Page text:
We all remember how badly the Indians played during the last two months of the 2012 season. After coming from behind to beat Justin Verlander and the Detroit Tigers on July 26, the Tribe that day stood at 50-49, 3.5 games out of first place in the AL Central. Then they went on a swoon of near-historical proportions, losing eleven straight games and thus taking themselves out of contention. Not long after that losing streak finally ended, they reeled off another streak of nine losses, and followed that with two smaller losing streaks of “only” six and five games before the calendar finally brought an end to the train wreck that was the 2012 season.
With all that losing going on, there wasn’t much to be happy about with the way the club played in August and September. But one bright spot was the relief pitching of Frank Herrmann.
The 6’4″ right-hander was called up from the Columbus Clippers on August 7, the day the Indians lost their eleventh consecutive game. Herrmann entered the game with two outs in the ninth, the Indians down by two runs to the Twins after Chris Perez failed to hold on to the one-run lead he took into the top of the ninth inning. Herrmann retired the only batter he faced. The Tribe went one-two-three in their half of the ninth, and Perez was saddled with the loss.
In his next six outings, which included a period where he saw no game action over two entire weeks, Herrmann wasn’t very effective, giving up five earned runs over 9 and 1/3 innings. But over his last eight outings, Herrmann didn’t allow a single run, earned or unearned, over 9 and 2/3 innings. He gave up only three hits and just one walk in those last eight appearances. A small sample size, of course, but a fine way for Herrmann to end 2012.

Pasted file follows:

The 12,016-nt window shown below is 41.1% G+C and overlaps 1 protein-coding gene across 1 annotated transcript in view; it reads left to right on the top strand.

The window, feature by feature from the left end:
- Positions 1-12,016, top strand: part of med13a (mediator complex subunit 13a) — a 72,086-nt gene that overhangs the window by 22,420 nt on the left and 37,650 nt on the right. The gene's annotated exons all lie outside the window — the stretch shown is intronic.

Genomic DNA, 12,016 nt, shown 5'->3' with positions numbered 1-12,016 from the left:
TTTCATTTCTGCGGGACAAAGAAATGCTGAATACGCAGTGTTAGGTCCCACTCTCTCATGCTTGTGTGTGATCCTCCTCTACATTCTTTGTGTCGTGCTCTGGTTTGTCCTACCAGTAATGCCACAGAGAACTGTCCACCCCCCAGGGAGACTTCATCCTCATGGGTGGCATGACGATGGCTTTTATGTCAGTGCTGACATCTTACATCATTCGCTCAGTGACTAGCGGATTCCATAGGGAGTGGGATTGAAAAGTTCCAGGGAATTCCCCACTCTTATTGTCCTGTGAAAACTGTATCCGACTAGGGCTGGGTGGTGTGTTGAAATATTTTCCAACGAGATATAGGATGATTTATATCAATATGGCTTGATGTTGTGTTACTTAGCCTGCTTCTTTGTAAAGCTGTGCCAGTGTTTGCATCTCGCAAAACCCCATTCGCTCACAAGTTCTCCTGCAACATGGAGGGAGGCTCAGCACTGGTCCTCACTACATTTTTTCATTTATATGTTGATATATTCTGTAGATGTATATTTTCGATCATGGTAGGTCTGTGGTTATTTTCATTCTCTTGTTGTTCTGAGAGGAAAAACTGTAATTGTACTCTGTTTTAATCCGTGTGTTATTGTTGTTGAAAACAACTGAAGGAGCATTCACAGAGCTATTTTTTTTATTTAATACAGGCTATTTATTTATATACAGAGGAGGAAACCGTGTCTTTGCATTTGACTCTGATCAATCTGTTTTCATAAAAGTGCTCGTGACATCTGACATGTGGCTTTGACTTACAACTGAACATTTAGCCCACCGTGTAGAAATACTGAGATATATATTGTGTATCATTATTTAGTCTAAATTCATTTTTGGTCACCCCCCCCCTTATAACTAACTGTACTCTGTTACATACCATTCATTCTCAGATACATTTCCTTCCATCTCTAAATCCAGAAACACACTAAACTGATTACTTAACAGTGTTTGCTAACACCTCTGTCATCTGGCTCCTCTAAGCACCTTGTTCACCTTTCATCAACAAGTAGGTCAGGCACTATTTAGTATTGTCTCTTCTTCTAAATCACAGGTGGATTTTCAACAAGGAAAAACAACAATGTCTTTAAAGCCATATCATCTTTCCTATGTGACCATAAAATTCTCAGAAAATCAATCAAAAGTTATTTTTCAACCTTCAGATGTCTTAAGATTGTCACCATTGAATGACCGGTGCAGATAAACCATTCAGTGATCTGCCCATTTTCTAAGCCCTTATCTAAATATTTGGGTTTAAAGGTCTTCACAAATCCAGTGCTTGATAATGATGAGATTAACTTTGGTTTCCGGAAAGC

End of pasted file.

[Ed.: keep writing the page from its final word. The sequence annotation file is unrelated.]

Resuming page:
Even so, Herrmann was not guaranteed a position in the bullpen for 2013. But as a member of the Indians’ 40-man roster, he was invited to spring training this year, and had every hope of making the Opening Day team. But it is not to be. On February 25, Herrmann tore the elbow ligament in his throwing arm in an exhibition game against the Oakland A’s. As Jordan Bastian reported for MLB.com, Herrmann underwent ligament replacement surgery in New York City yesterday to repair the damage. Commonly called Tommy John surgery as a nod to the former Indians pitcher who, in 1974, as a member of the Los Angeles Dodgers, was the first professional athlete to undergo the procedure, it typically takes 12 to 18 months of recuperation and therapy before the patient is ready to resume playing again. Herrmann most likely won’t so much as touch a baseball until March or April of next year.
In his story, Bastian reported that Herrmann had a stoic, philosophical attitude about his injury. “I’m ready for whatever comes my way, [whether that means] having to sit out a year or the off chance you never get the opportunity to pitch again. It’s just kind of how it goes.” As a Harvard graduate with a degree in economics, it’s likely that Herrmann will do just fine for himself when his playing days are over. But I’m sure he’d welcome the opportunity to go out on his own terms. Here’s hoping he gets that chance in 2014.